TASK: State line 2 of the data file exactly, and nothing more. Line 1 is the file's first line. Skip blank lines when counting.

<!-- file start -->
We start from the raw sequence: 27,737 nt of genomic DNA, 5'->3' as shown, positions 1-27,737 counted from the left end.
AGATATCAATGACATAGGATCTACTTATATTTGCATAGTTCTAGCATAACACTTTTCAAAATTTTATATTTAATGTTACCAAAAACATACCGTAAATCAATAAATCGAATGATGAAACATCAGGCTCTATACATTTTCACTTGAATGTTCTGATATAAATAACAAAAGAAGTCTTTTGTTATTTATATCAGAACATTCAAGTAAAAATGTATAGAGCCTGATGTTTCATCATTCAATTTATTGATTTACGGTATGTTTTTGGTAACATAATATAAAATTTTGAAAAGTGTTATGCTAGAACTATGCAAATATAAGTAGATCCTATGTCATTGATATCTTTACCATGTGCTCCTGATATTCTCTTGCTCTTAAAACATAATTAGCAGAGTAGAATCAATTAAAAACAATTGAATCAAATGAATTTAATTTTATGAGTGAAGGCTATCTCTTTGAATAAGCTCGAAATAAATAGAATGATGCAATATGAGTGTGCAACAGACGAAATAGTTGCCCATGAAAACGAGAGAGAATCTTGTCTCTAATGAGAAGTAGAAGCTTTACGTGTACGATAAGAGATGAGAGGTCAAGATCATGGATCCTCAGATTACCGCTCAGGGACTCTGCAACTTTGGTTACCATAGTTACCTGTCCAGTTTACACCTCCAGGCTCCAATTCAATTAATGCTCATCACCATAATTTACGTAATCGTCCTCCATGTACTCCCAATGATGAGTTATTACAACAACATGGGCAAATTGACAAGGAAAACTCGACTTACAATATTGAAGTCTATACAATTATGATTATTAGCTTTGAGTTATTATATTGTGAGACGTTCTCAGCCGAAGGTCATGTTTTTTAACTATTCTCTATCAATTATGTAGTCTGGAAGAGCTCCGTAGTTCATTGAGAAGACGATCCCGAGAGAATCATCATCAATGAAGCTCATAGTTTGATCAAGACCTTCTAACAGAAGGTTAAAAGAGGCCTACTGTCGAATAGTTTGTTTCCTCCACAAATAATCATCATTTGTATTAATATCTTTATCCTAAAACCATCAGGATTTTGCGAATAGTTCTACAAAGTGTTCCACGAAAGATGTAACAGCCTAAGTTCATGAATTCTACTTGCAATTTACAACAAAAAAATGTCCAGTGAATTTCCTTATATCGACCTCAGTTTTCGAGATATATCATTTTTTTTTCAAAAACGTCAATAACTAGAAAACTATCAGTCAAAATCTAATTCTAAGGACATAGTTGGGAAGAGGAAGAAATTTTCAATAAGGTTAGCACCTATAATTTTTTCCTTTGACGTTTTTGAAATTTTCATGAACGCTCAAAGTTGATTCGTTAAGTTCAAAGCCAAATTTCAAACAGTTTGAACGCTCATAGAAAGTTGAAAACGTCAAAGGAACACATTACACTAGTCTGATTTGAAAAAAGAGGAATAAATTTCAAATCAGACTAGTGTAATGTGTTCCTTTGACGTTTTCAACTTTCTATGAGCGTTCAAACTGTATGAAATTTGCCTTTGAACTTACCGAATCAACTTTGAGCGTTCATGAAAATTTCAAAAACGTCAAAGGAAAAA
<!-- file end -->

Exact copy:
AGATATCAATGACATAGGATCTACTTATATTTGCATAGTTCTAGCATAACACTTTTCAAAATTTTATATTTAATGTTACCAAAAACATACCGTAAATCAATAAATCGAATGATGAAACATCAGGCTCTATACATTTTCACTTGAATGTTCTGATATAAATAACAAAAGAAGTCTTTTGTTATTTATATCAGAACATTCAAGTAAAAATGTATAGAGCCTGATGTTTCATCATTCAATTTATTGATTTACGGTATGTTTTTGGTAACATAATATAAAATTTTGAAAAGTGTTATGCTAGAACTATGCAAATATAAGTAGATCCTATGTCATTGATATCTTTACCATGTGCTCCTGATATTCTCTTGCTCTTAAAACATAATTAGCAGAGTAGAATCAATTAAAAACAATTGAATCAAATGAATTTAATTTTATGAGTGAAGGCTATCTCTTTGAATAAGCTCGAAATAAATAGAATGATGCAATATGAGTGTGCAACAGACGAAATAGTTGCCCATGAAAACGAGAGAGAATCTTGTCTCTAATGAGAAGTAGAAGCTTTACGTGTACGATAAGAGATGAGAGGTCAAGATCATGGATCCTCAGATTACCGCTCAGGGACTCTGCAACTTTGGTTACCATAGTTACCTGTCCAGTTTACACCTCCAGGCTCCAATTCAATTAATGCTCATCACCATAATTTACGTAATCGTCCTCCATGTACTCCCAATGATGAGTTATTACAACAACATGGGCAAATTGACAAGGAAAACTCGACTTACAATATTGAAGTCTATACAATTATGATTATTAGCTTTGAGTTATTATATTGTGAGACGTTCTCAGCCGAAGGTCATGTTTTTTAACTATTCTCTATCAATTATGTAGTCTGGAAGAGCTCCGTAGTTCATTGAGAAGACGATCCCGAGAGAATCATCATCAATGAAGCTCATAGTTTGATCAAGACCTTCTAACAGAAGGTTAAAAGAGGCCTACTGTCGAATAGTTTGTTTCCTCCACAAATAATCATCATTTGTATTAATATCTTTATCCTAAAACCATCAGGATTTTGCGAATAGTTCTACAAAGTGTTCCACGAAAGATGTAACAGCCTAAGTTCATGAATTCTACTTGCAATTTACAACAAAAAAATGTCCAGTGAATTTCCTTATATCGACCTCAGTTTTCGAGATATATCATTTTTTTTTCAAAAACGTCAATAACTAGAAAACTATCAGTCAAAATCTAATTCTAAGGACATAGTTGGGAAGAGGAAGAAATTTTCAATAAGGTTAGCACCTATAATTTTTTCCTTTGACGTTTTTGAAATTTTCATGAACGCTCAAAGTTGATTCGTTAAGTTCAAAGCCAAATTTCAAACAGTTTGAACGCTCATAGAAAGTTGAAAACGTCAAAGGAACACATTACACTAGTCTGATTTGAAAAAAGAGGAATAAATTTCAAATCAGACTAGTGTAATGTGTTCCTTTGACGTTTTCAACTTTCTATGAGCGTTCAAACTGTATGAAATTTGCCTTTGAACTTACCGAATCAACTTTGAGCGTTCATGAAAATTTCAAAAACGTCAAAGGAAAAA